The incubation period is between two and 10 days. Symptoms do not appear in any particular order and some may not appear at all. It is important to remember that other symptoms may occur and that the patient may be confused or disoriented.

In children and adults:

Vomiting, sometimes diarrhoea High temperature, fever, possibly with cold hands and feet Severe headache Neck stiffness (unable to touch chin to the chest)
Dislike of bright lights Drowsiness Joint or muscle pains, sometimes stomach cramps with septicaemia Fitting

In babies:

High temperature, fever, possibly with cold hands and feet Vomiting, or refusing feeds High pitched moaning, whimpering cry Baby may be floppy, may dislike being handled, be fretful
Neck retraction or arching of the back Blank, staring expression. The fontanelle (soft spot on babies heads) may be tense or bulging. Difficult to wake or lethargic Pale, blotchy complexion

Both adults and children may have a rash (see below).

What should you do?

  • If someone you know is ill and you suspect meningitis/meningococcal septicaemia contact a doctor immediately.
  • Describe the symptoms carefully, mention that you think it might be meningitis or meningococcal septicaemia.
  • If a doctor is not available go straight to the nearest hospital or clinic.
  • If it is meningitis or meningococcal septicaemia early treatment is vital.
  • Healthline offers free phone advice (within New Zealand) on 0800 611 116, available 24 hours a day and staffed by registered nurses or other health professionals.

Meningitis and meningococcal septicaemia need URGENT medical attention.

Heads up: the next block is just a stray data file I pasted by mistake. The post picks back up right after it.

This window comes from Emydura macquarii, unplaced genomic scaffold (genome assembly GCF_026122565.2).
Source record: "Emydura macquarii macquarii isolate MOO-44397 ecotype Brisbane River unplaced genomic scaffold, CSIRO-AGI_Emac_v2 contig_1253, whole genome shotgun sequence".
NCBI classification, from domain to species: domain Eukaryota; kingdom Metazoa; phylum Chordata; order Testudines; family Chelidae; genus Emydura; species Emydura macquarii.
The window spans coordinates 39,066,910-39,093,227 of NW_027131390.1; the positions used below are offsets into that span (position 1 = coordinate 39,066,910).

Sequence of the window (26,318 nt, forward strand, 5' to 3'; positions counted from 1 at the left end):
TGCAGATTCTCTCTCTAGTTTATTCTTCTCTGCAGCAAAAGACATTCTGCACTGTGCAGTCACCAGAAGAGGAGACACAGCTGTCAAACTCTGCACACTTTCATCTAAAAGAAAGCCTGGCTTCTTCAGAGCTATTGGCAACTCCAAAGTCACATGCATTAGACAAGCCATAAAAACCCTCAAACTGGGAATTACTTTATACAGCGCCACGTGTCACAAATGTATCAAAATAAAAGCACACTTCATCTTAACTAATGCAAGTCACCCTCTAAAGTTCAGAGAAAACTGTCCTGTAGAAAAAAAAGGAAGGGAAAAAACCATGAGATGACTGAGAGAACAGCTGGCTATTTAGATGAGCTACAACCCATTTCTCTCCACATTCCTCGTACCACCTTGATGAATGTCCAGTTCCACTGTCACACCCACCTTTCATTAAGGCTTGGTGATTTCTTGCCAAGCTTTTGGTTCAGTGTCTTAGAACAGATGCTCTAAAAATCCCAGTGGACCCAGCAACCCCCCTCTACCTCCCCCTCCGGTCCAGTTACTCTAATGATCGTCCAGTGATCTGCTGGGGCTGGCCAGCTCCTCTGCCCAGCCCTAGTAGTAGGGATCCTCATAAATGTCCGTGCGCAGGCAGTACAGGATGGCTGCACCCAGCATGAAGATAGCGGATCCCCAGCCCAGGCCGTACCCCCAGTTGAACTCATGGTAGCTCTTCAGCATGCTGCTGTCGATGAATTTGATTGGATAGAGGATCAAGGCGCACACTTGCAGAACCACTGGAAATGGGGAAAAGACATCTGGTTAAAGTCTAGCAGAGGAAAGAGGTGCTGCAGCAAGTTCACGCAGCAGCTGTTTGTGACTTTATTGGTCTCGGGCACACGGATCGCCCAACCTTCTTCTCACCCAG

Septicaemic rash

Patients with meningococcal septicaemia often develop a rash which does not fade under pressure. The rash may start anywhere on the body as a cluster of tiny blood spots, which look like pin-pricks in the skin. If untreated, these blood spots will join to give the appearance of fresh bruises.

The "glass test" can be used to see if a rash might be septicaemia. If you press the side of a clear drinking glass firmly onto the spots or bruises, they will not fade. NB. In a small number of cases, the rash may fade at first, but may later change into one that does not.

Even though the rash may be harder to see on dark skin, the glass test can still be done. Look for the spots or bruises on paler parts of the skin, eg, palms of the hand or soles of the feet. There is sometimes a rash on the surface of the eye - the part mainly covered by the eyelid.

Do not wait for a rash. It may be the last symptom to appear, and in some cases it may not appear at all.

Treatment and prevention of meningitis

Bacterial meningitis and meningococcal septicaemia need immediate treatment with antibiotics. Only people who have come into close contact with meningococcal meningitis and meningococcal septicaemia require antibiotics (close contacts are people living or sleeping in the same household or who have intimately kissed the patient). School friends and workmates of the patient with meningococcal disease are rarely at higher risk. Antibiotics are given to kill off any meningococcal bacteria which may be carried in the back of the nose and throat. This reduces the risk of passing the bacteria on to others.